‘It’s not all doom and gloom’: Meet the hopeful conservationists who show how anyone can protect our planet
Dr Jessica Lee, Dr Charlene Yeong and Sue Ye are hardworking and passionate advocates for birds, native wildlife and marine biodiversity respectively. They tell CNA Women about their conservation work, how they protect the environment and how conservationist habits can be accessible to everyone.
These women conservationists work in different areas but share one thing in common – a love for the environment and a passion for conserving it.
Dr Jessica Lee looks into ways to save endangered birds, veterinarian Dr Charlene Yeong treats native wildlife in Singapore and the region, and Sue Ye’s passion lies in protecting marine life.
BIRDS ARE ALWAYS A ‘LOVELY SIGHT’: DR JESSICA LEE
As a child, Dr Lee was drawn to animals. From the time she was nine, her grandfather kept songbirds and gave her parakeets to take care of. Surrounded by such “pretty and fascinating” birds, she fell in love with avians.
To sate her interest, she “watched all kinds of documentaries related to birds” from classics by British TV presenter and biologist Sir David Attenborough and anything on National Geographic.
She eventually became, in her own words, the “bird lady” – a moniker she proudly owns today.
“I love birds. They’re so smart and beautiful, and they’re everywhere here in Singapore, so it’s always a lovely sight,” the 38-year-old said.
Given her love for birds, Dr Lee has the perfect job. She is head of avian species programmes and partnerships at Mandai Nature, the conservation arm of Mandai Wildlife Group (MWG). There, she collaborates with local and regional groups to protect threatened bird species.Dr Lee is also the appointed coordinator of specialist working groups for Asian songbirds and helmeted hornbills under the International Union for Conservation of Nature-Species Survival Commission, a global body that establishes best practices for conservation.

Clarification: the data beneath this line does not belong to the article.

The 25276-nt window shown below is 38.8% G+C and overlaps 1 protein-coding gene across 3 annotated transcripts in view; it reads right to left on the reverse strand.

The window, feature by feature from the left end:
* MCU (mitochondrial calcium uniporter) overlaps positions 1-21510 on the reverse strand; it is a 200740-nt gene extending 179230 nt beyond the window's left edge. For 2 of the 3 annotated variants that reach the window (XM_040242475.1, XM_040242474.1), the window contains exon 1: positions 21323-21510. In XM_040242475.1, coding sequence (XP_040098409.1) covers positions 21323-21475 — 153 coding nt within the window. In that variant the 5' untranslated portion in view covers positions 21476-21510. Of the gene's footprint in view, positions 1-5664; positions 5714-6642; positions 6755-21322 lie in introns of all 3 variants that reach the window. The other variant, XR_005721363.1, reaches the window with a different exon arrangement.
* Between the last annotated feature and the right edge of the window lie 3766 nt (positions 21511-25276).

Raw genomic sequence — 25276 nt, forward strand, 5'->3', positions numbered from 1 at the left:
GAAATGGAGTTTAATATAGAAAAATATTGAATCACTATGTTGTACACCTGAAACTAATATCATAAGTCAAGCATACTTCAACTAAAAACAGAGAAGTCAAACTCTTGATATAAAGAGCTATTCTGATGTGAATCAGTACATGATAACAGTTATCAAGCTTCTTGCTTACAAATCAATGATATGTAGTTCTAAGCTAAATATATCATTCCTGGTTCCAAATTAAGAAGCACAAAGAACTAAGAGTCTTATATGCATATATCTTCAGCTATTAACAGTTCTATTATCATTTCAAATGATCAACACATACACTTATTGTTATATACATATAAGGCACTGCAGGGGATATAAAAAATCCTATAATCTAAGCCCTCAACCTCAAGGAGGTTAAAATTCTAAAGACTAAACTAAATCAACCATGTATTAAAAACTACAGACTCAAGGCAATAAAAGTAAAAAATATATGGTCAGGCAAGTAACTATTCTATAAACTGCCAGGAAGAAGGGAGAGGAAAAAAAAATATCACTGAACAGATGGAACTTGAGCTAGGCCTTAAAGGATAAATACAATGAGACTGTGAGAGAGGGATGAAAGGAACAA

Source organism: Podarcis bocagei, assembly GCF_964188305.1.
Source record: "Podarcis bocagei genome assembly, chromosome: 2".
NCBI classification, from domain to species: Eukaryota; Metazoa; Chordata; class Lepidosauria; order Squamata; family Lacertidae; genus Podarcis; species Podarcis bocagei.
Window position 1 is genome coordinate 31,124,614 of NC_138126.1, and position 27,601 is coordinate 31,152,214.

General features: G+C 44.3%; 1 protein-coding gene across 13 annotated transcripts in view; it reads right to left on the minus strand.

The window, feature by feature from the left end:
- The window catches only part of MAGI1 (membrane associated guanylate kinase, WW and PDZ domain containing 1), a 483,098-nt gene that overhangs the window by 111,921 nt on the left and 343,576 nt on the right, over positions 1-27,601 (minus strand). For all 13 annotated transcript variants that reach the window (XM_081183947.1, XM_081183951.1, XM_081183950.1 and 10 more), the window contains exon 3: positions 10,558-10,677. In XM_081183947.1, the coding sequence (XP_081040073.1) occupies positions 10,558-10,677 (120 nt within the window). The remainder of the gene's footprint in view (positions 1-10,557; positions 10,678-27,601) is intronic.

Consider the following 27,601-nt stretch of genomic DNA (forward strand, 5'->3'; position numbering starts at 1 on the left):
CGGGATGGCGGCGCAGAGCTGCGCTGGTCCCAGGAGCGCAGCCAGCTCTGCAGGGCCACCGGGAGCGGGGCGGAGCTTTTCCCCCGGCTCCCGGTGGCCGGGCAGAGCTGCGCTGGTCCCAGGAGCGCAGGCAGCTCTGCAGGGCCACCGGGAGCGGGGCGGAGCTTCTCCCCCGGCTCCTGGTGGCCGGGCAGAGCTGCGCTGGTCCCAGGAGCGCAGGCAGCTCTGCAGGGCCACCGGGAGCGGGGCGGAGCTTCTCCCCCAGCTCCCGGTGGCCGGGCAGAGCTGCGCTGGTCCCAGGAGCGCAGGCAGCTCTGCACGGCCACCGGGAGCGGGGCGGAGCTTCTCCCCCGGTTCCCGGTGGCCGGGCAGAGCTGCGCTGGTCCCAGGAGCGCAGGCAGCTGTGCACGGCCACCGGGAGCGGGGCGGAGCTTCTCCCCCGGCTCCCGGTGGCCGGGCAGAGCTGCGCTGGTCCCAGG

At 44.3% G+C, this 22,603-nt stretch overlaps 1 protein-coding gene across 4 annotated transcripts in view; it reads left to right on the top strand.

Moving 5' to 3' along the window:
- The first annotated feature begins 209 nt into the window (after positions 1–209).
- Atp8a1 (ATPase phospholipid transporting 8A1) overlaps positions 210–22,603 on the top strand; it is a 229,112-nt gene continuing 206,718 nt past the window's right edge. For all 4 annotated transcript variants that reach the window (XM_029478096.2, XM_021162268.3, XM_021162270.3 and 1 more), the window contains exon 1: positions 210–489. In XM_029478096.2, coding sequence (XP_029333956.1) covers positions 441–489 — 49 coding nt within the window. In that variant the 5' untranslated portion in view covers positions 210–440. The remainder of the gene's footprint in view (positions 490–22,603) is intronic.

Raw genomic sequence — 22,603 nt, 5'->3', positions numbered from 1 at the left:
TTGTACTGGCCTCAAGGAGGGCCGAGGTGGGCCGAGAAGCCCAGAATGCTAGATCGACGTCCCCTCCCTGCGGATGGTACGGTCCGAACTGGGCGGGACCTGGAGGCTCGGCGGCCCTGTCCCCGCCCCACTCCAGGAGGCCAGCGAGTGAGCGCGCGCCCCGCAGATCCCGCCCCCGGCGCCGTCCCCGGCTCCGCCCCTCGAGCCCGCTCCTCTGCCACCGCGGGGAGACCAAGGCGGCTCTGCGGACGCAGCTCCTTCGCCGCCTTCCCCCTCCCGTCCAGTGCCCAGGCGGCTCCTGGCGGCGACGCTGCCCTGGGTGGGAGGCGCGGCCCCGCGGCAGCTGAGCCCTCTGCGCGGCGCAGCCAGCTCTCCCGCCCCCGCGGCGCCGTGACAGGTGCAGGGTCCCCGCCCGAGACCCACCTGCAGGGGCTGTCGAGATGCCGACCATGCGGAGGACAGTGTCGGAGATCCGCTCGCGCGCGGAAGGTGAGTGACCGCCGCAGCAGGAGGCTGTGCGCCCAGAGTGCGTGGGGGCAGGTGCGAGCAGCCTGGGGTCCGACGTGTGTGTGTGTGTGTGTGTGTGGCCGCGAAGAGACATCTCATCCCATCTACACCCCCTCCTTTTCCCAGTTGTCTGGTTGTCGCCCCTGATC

When it comes to conservation, a huge misconception is that the work is limited to the laboratory and research facilities, she said, but “conserving nature needs a multi-faceted approach”.
“I love working with birds, but I also like working with people, so I combine those two and centre my conservation around bringing humans and birds together,” she said.
When it comes to resolving issues, I try not to point fingers, I get to know the communities and understand their needs before my team and I think of solutions.
Her particular interest lies in conserving threatened bird species such as the straw-headed bulbul, a type of songbird, and the helmeted hornbill, both native to the Malay Peninsula, which geographically comprises Singapore, West Malaysia, Southwest Thailand and Southeast Myanmar.
The bird trade in this region, where the two species are hunted to be sold as pets, has led to their endangerment. Even so, the birds may not be well cared for, and may even be killed to have their beaks and feathers used as decoration or jewellery, Dr Lee said.
“My work involves speaking to communities in the region that are typically involved in these bird trade practices,” she explained.
“When it comes to resolving issues, I try not to point fingers. I get to know the communities and understand their needs before my team and I think of solutions that can allow the communities to earn their living without compromising the safety of the birds.”
Dr Lee also works with industries that aren’t conventionally associated with conservation, like construction.
“Urban development and conservation need to be in harmony,” she said. “Some of the work we do includes encouraging more bird-friendly infrastructure like non-reflective windows in high-rise buildings.”